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The Management of State property: Whose business is it, anyway?

Published Thursday 4th November 2004


Eric Williams Medical Sciences Complex, Mt. Hope.
Photo: Shirley Bahadur

This week we begin to draw together some of the matters related to State property which we have touched on in the past.

We will examine this in three parts—today, we begin with a look at some of the key issues, followed in the next fortnight by a discussion of the policy options in dealing with those issues and we will end with the various State bodies which are responsible for this critical area.

In order to draw proper conclusions, it is important to set out the nature and extent of state property. For most of us that phrase would mean state lands, including estates like the Petrotrin and Caroni lands. While that view is essentially true, the fact is that state property extends far beyond those areas and would include other parts such as the leasehold estates. Some of these are St Clair, Woodbrook and the other leasehold estates in areas like Diego Martin (River Estate and Diamond Vale), Santa Cruz and so on.

Although it is beyond the scope of this series, we should note that our mineral and seabed/marine resources are also part of the stock of state property.

The key issues which emerge in considering the management of state property are—maintenance—This one has to be top of the list. Unless you are building property for sale, maintenance is a critical issue to all property investors and, in the case of state properties, we have perennial concerns. We are all fed-up of the sight of crumbling public buildings—post offices, police stations, schools and so on. To me, they speak to a kind of contempt for the taxpaying public who have to use these facilities, not to mention the public servants who are also bound to put up with the deplorable conditions.

We hear very often, from both political parties, of the drive towards “developed nation status.” If we are to have any chance of achieving that goal, we need to develop new norms for the maintenance and cleaning of public property. The simple fact is that, as our elders taught us “A stitch in time saves nine”; it is cheaper to regularly maintain a property than to carry out last-ditch repairs. It seems to be the norm here to let one of these vital public buildings reach a state of virtual collapse before announcing either an expensive series of repairs or, even more questionable, its replacement by a new building. To put the issue in economic terms, when one of these properties reaches that point of virtual collapse we have depleted that asset prematurely by mismanagement.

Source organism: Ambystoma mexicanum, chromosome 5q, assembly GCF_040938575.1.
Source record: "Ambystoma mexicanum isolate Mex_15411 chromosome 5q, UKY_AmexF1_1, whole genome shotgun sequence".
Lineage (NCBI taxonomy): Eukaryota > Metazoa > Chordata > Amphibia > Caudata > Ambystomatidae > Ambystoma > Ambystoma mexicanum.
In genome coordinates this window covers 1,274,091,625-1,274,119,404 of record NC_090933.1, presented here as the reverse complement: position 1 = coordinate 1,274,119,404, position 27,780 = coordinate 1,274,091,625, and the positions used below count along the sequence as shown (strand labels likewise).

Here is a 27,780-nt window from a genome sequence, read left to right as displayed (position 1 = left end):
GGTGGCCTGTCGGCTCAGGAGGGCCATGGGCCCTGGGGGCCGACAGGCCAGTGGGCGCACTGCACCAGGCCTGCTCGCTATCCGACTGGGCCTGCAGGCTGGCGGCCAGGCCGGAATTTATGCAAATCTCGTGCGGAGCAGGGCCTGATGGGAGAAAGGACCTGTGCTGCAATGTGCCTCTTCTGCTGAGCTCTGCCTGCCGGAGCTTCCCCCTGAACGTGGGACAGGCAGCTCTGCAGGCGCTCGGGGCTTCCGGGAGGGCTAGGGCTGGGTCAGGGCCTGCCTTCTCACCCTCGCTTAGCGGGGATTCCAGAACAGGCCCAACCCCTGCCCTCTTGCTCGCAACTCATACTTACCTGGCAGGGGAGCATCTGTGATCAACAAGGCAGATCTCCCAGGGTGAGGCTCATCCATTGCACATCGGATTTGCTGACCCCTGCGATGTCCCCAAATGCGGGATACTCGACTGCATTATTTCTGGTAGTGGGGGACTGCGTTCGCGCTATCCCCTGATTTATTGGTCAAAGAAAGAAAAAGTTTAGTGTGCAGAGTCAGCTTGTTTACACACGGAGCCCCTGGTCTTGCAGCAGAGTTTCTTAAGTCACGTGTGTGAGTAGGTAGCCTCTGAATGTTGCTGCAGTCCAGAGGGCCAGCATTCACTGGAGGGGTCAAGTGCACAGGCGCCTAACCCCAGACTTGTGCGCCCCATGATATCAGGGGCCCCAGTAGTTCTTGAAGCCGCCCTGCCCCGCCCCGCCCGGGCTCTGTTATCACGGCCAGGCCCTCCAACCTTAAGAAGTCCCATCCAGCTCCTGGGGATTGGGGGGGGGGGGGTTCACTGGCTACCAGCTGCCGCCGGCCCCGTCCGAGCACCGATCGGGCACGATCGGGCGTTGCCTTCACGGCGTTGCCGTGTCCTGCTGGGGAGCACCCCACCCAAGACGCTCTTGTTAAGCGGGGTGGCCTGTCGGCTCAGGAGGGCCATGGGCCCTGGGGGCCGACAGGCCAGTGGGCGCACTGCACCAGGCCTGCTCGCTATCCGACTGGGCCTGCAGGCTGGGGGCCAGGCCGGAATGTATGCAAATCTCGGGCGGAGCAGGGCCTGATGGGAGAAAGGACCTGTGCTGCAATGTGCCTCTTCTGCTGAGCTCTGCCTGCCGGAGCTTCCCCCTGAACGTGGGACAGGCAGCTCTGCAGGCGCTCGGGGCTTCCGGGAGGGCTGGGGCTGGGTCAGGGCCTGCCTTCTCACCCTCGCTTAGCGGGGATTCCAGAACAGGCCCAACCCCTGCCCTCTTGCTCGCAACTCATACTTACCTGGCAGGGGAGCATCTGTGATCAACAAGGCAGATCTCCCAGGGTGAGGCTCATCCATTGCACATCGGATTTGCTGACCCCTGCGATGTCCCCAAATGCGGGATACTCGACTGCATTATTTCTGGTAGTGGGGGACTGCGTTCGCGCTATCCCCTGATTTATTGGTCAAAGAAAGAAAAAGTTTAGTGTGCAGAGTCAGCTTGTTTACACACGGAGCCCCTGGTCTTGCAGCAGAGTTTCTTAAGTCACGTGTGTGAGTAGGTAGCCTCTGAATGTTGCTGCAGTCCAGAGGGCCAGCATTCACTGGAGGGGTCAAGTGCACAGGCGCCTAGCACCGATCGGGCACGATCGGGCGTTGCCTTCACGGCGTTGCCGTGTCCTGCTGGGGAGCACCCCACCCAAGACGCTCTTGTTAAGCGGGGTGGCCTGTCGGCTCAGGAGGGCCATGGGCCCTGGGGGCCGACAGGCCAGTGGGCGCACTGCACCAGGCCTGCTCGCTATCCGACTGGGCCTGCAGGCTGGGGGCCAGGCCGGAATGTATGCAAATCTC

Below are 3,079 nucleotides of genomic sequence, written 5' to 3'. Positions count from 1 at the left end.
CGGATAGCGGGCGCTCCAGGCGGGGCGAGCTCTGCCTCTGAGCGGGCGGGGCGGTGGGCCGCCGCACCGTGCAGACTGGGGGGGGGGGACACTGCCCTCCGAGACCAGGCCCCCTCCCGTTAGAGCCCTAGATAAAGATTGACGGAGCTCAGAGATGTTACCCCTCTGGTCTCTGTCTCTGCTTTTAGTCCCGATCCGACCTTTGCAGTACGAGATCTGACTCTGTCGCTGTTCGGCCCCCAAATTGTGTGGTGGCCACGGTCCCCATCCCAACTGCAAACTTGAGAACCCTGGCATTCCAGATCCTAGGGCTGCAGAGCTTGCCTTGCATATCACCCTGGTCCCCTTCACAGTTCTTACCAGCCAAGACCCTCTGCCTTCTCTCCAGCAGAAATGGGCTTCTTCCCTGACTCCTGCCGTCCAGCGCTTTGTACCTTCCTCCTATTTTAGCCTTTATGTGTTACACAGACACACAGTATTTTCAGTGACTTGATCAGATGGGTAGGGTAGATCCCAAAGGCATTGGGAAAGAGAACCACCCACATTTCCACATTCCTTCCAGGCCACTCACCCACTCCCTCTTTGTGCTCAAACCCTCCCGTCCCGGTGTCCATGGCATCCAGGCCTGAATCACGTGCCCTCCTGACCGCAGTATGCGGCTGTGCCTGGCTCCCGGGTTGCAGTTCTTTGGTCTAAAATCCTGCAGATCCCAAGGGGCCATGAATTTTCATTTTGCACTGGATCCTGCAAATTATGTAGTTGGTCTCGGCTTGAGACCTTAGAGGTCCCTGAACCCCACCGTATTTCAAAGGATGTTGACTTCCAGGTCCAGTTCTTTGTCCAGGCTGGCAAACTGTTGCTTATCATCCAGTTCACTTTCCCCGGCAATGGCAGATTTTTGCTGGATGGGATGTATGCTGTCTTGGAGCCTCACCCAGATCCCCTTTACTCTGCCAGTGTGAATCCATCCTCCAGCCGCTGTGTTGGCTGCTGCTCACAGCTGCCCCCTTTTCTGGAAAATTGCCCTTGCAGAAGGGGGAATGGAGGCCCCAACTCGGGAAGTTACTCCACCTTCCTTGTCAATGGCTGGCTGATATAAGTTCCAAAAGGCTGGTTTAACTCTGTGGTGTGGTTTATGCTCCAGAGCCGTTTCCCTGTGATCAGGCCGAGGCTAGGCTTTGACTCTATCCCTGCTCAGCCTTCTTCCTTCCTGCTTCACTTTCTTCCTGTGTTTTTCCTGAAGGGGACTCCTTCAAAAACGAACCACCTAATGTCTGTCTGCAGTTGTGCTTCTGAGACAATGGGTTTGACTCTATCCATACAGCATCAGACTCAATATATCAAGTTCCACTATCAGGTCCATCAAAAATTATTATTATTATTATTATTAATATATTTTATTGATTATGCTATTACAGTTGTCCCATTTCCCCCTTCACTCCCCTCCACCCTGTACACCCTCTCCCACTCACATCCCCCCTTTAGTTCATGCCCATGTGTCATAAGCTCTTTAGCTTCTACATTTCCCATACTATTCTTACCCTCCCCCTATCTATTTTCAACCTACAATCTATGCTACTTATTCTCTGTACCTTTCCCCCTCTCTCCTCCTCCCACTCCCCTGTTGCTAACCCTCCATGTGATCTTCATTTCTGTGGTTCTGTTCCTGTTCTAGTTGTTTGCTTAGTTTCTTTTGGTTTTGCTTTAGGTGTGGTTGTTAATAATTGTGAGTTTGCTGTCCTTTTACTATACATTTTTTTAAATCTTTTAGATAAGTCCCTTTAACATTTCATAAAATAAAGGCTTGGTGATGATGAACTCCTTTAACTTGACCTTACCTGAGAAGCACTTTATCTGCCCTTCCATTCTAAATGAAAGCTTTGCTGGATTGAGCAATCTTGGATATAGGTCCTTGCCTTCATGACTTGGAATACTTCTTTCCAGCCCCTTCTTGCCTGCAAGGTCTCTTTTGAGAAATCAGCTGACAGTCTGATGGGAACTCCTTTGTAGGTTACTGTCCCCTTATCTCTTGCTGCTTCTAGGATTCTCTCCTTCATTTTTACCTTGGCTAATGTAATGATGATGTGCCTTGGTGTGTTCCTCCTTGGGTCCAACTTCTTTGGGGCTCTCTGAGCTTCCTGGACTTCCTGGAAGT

It’s like buying a new car, which ought to give five to seven years’ service and then destroying the engine by failing to service it regularly.

Project fever

Following from the last point, in a situation where the State seems incapable of managing its assets, we are also accustomed to the regular announcements of mega projects.

From the Mount Hope Complex ,at a time when the existing hospitals were (and still are) crumbling, to the wave of new police stations put up by the UNC while others were crumbling, the picture is not encouraging. Quite a few of the “new” post offices and police stations are now themselves in need of basic maintenance.

Yet, the new projects are announced at a dizzying speed, from the new ministerial buildings—health and public administration to name just two—to the new revenue authority complex to house Customs & Excise and the Board of Inland Revenue. One is bound to wonder at the sense of all this. Will they be eyesores in the next decade?

When we consider these matters, it is important to know that, because property is such a long-term investment, the decisions we make today have long-term impact.

We are thinking about the alleged corruption almost 50 years ago in the allocation of gas station sites. The result is that we have three such in lower Maraval, within yards of each other, while St Ann’s/Cascade has none. Even though we know what went wrong at that stage of our development, we have been unable to right the misallocation of resources.

These are our resources and we can be sure that no minister or senior public servant would allow their home or businessplace—yes, we know that ministers are not supposed to have businesses, but you know what I mean—to crumble in that fashion. The lesson can be applied in many other areas if we think about it.

It is the largest and most unknown territory we know, but face it we must. A good beginning is to honestly consider the errors of the past.

We need a strategy to deal with the needs of the future.

Next week we set out some policy options for the management of State property.

Afra Raymond - Property Matters

These are our resources and we can be sure that no minister or senior public servant would allow their home or business place to crumble in that fashion.